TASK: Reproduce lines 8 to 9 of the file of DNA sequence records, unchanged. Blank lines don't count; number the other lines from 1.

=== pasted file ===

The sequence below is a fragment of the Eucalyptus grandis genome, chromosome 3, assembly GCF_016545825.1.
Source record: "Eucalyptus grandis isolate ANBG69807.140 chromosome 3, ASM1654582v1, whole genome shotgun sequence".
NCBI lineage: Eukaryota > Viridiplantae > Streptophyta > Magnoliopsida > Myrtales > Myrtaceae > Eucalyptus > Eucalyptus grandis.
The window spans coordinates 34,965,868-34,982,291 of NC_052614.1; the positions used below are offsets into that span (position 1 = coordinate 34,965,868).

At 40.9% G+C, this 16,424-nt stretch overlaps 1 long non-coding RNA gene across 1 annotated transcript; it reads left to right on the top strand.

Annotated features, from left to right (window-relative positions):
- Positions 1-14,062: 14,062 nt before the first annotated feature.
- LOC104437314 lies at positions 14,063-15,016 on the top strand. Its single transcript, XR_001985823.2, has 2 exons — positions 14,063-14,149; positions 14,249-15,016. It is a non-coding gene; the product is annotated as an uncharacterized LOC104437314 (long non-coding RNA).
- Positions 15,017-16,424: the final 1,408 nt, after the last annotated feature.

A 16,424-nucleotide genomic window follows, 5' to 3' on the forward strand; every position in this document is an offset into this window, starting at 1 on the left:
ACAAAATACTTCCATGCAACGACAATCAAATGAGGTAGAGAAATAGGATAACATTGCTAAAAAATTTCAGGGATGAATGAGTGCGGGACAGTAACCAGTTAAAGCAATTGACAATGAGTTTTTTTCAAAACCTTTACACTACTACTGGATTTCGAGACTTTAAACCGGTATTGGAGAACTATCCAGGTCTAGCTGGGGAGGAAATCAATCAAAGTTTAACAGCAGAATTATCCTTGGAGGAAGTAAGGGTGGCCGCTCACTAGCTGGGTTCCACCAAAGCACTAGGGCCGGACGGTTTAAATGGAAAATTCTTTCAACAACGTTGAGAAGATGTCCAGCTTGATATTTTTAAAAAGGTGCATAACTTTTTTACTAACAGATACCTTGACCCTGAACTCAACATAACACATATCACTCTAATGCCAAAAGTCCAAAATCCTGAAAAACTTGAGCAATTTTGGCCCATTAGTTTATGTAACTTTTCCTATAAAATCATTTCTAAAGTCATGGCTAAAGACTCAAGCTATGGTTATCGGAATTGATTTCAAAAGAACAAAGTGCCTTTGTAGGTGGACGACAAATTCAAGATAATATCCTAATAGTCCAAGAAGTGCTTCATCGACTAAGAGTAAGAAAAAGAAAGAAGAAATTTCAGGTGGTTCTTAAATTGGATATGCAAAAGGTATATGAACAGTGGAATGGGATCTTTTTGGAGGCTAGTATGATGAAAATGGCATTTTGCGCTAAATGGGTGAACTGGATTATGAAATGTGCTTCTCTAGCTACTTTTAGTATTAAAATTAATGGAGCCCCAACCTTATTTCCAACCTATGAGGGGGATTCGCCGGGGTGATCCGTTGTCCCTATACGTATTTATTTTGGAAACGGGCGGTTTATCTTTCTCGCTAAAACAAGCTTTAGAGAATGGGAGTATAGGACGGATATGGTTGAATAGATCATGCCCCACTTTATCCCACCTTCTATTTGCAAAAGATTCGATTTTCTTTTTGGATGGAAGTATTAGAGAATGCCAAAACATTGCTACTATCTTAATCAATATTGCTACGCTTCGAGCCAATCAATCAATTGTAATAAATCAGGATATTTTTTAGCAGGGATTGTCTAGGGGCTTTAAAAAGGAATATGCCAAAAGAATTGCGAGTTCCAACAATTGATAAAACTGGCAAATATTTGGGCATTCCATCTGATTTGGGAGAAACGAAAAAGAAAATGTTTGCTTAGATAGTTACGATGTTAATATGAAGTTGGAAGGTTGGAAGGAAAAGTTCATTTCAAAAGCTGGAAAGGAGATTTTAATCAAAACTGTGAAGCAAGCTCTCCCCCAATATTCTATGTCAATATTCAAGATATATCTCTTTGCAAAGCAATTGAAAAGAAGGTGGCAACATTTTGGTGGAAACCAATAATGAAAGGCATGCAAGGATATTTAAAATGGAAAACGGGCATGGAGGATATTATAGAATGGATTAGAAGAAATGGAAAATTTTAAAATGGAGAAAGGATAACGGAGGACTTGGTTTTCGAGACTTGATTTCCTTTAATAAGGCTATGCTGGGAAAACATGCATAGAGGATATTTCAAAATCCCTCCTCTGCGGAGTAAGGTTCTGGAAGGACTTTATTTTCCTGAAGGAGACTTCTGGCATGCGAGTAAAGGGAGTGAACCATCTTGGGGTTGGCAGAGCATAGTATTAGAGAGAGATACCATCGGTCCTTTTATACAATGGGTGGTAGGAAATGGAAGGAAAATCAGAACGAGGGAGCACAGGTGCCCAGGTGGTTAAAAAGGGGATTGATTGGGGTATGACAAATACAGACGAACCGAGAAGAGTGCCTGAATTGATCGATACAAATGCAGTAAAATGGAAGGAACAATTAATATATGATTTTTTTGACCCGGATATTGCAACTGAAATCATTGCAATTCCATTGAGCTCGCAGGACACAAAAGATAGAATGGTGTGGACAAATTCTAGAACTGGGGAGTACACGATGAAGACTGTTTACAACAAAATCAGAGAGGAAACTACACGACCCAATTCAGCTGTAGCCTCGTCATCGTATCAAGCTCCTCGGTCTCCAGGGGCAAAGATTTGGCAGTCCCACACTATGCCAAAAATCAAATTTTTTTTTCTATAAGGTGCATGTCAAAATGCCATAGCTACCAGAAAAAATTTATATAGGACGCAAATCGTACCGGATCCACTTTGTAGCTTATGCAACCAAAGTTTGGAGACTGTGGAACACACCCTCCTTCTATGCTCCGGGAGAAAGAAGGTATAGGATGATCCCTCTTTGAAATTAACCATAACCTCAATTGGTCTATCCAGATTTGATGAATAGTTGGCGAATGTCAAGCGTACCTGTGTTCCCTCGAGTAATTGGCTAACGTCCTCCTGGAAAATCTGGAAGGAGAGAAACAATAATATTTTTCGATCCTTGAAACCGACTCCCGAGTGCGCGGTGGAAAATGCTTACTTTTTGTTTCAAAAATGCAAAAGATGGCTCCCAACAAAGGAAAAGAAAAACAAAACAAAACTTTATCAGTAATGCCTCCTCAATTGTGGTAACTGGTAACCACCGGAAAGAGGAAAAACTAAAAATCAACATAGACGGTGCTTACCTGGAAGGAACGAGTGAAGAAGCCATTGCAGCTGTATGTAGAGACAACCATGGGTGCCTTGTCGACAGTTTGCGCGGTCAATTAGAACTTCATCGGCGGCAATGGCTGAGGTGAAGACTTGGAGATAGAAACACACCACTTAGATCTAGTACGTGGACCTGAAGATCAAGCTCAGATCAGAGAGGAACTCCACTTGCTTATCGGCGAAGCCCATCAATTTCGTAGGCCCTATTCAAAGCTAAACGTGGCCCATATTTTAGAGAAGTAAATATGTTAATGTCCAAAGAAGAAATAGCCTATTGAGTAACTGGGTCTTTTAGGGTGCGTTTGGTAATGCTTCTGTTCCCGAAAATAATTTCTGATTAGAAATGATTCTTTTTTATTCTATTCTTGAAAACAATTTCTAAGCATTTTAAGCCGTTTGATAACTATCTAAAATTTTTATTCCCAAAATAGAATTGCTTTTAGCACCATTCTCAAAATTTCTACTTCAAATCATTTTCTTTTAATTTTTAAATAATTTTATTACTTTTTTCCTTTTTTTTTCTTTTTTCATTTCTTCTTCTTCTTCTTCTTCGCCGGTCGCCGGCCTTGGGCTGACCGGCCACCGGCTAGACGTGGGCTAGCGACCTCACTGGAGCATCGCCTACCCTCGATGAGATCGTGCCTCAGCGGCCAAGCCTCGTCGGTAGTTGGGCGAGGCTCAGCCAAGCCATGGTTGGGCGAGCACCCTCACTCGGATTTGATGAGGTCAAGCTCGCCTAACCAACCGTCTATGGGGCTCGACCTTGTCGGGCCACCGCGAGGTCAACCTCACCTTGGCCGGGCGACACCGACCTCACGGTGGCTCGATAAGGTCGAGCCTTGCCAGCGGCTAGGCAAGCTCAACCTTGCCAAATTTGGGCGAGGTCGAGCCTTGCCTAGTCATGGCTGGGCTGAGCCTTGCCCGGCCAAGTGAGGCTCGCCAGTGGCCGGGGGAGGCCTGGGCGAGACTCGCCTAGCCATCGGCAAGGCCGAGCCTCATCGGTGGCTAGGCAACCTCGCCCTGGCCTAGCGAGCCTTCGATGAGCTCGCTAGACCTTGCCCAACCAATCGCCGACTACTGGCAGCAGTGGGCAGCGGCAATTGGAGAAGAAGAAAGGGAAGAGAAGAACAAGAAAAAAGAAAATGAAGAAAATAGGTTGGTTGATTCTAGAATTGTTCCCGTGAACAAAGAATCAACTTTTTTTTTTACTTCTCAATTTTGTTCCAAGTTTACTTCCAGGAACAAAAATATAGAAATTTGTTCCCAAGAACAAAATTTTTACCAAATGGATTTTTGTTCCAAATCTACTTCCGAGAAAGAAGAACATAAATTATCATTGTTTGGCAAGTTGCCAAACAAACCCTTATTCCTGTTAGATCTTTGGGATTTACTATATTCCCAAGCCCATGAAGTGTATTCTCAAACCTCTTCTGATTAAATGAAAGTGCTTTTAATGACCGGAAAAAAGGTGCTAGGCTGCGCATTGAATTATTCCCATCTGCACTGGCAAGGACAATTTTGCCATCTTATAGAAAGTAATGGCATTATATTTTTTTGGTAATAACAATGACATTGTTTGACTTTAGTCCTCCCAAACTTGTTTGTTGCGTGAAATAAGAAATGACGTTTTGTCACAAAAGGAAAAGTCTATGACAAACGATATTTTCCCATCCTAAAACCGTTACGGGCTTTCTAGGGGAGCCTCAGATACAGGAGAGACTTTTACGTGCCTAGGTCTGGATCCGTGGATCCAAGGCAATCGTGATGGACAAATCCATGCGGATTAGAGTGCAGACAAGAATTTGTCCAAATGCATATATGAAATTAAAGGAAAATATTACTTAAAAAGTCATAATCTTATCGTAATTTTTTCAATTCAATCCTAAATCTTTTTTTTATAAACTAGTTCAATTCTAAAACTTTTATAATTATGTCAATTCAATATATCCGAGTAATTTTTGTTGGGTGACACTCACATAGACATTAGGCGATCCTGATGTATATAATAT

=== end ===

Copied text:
- LOC104437314 lies at positions 14,063-15,016 on the top strand. Its single transcript, XR_001985823.2, has 2 exons — positions 14,063-14,149; positions 14,249-15,016. It is a non-coding gene; the product is annotated as an uncharacterized LOC104437314 (long non-coding RNA).
- Positions 15,017-16,424: the final 1,408 nt, after the last annotated feature.